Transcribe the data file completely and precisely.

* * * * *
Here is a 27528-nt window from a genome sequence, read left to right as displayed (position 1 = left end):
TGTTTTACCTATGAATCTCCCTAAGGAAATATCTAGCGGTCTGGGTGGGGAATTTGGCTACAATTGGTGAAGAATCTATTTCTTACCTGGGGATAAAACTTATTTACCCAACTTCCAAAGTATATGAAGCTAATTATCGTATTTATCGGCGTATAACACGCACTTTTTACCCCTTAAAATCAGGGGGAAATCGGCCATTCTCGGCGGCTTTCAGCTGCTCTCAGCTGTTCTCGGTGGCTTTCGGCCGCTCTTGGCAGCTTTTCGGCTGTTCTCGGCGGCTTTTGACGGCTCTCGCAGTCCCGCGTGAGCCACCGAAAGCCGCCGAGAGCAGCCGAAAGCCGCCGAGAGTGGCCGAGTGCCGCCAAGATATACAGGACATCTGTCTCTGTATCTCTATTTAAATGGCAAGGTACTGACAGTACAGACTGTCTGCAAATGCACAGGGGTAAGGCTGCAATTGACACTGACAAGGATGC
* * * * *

Here is a 27528-nt window from a genome sequence, read left to right as displayed (position 1 = left end):
TGTTTTACCTATGAATCTCCCTAAGGAAATATCTAGCGGTCTGGGTGGGGAATTTGGCTACAATTGGTGAAGAATCTATTTCTTACCTGGGGATAAAACTTATTTACCCAACTTCCAAAGTATATGAAGCTAATTATCGTATTTATCGGCGTATAACACGCACTTTTTACCCCTTAAAATCAGGGGGAAATCGGCCATTCTCGGCGGCTTTCAGCTGCTCTCAGCTGTTCTCGGTGGCTTTCGGCCGCTCTTGGCAGCTTTTCGGCTGTTCTCGGCGGCTTTTGACGGCTCTCGCAGTCCCGCGTGAGCCACCGAAAGCCGCCGAGAGCAGCCGAAAGCCGCCGAGAGTGGCCGAGTGCCGCCAAGATATACAGGACATCTGTCTCTGTATCTCTATTTAAATGGCAAGGTACTGACAGTACAGACTGTCTGCAAATGCACAGGGGTAAGGCTGCAATTGACACTGACAAGGATGC